Hashkiveinu - (2010)
text from the Siddur
for medium or high voice and organ or string quartet
After a theme by Cantor Mark Goodman
[ 4 pages, circa 4' 20" ]
Lay us down to sleep, Lord our God, in peace, raise us erect, our King, to life; and spread over us the shelter of Your peace. Set us aright with good counsel from before Your Presence, and save us for Your Name's sake. Shield us, remove from us foe, plague, sword, famine, and woe; and remove spiritual impediment from before us and behind us and in the shadow of Your wings shelter us for it is you Lord who protects and rescues us; for you are Lord, the Gracious and Compassionate King. Safeguard our going and coming - for life and for peace from now to eternity. And spread over us the shelter of Your peace. Blessed are You, Lord our God, who spreads the shelter of peace upon us, upon all of his people Israel and upon Jerusalem.
One verse in the blessing, translated above as "remove spiritual impediment from before us and behind us," may have a meaning that goes beyond the sense of physical danger. The word often translated as "spiritual impediment" is also and perhaps better thought of as "adversary" rendered in the Hebrew text by the word satan. In the Hebraic idiom, this word does not mean a figure like unto the various Christian images of the personage of "Satan," the Lucifer which fights against God. Judaism traditionally recognizes no independent spiritual power other than God. "Satan" in the text therefore refers to the evil impulses within man. For this I keep in mind that men are most often evil to other men, which seems to populate my narrative with many small devilish men and women throughout of common history.
As a meditation on peace, the setting begins quietly, the three voices introducing the "snap" rhythm which follows in the vocal line. Throughout, the accompaniment is in three voices, underpinning the cantorial lyricism above.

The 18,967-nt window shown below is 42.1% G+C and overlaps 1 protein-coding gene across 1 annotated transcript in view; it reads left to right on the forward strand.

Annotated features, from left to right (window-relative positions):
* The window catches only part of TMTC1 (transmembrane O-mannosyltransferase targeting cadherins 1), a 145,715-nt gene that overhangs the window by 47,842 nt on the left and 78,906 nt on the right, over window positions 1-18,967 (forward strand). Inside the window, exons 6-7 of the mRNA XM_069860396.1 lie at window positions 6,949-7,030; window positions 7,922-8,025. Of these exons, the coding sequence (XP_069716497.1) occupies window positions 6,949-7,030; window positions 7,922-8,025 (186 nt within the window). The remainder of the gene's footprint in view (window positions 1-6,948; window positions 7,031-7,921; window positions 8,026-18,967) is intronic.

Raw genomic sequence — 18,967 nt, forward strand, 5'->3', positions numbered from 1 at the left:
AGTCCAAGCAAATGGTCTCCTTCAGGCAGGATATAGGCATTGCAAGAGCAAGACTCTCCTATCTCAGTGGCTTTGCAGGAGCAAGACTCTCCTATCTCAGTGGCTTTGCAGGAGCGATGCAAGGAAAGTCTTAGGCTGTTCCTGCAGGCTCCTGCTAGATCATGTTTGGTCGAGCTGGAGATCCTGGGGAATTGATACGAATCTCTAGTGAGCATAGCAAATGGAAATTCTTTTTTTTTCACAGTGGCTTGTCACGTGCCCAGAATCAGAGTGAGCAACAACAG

The shift from D minor leads to a key change, as this meditation for peace changes to E into another cadence on A, and the emergence of D major as against the earlier D melodic minor. The setting ends on C, as the tonal regions drop a step from the beginning.
The setting is also available for string quartet, the first violin doubling the vocal line. It was thought to complete a Shabbat setting of many texts for string quartet and solo vocal line. Perhaps this will come in time, now that this setting is engraved. The organ accompaniment then doubles the bottom three strings, and is possible for other keyboard instruments as well. For string parts, please contact me through the email address found on the page, Contact Information.
Rabbi Mark Goodman
Rabbi and Cantor Mark Goodman holds both Rabbinical and Cantorial Ordination from the Academy for Jewish Religion/CA (AJR). Additionally he is Adjunct Professor of Jewish History and Religion at Los Angeles Valley College. Goodman received his B.A. in English from UCLA. He holds Master’s degrees in Music from California State University at Los Angeles, in Jewish Studies from Spertus Institute, in Rabbinics from the AJR and in Sacred Music from the AJR. He is currently enrolled (2010) in the Doctoral program at Spertus Institute for Jewish Studies. He had written a single vocal line which I adapted into this setting, in part in tribute to his perseverance and proven accomplishments since 2000, when this setting was completed. He is also father to two fine adopted sons, proving his days are very full indeed.
The scores are available as a free PDF download, though any major commercial performance or recording of the work is prohibited without prior arrangement with the composer. Click on the graphic below for this piano-vocal score and chamber version.
Hashkiveinu (chamber version)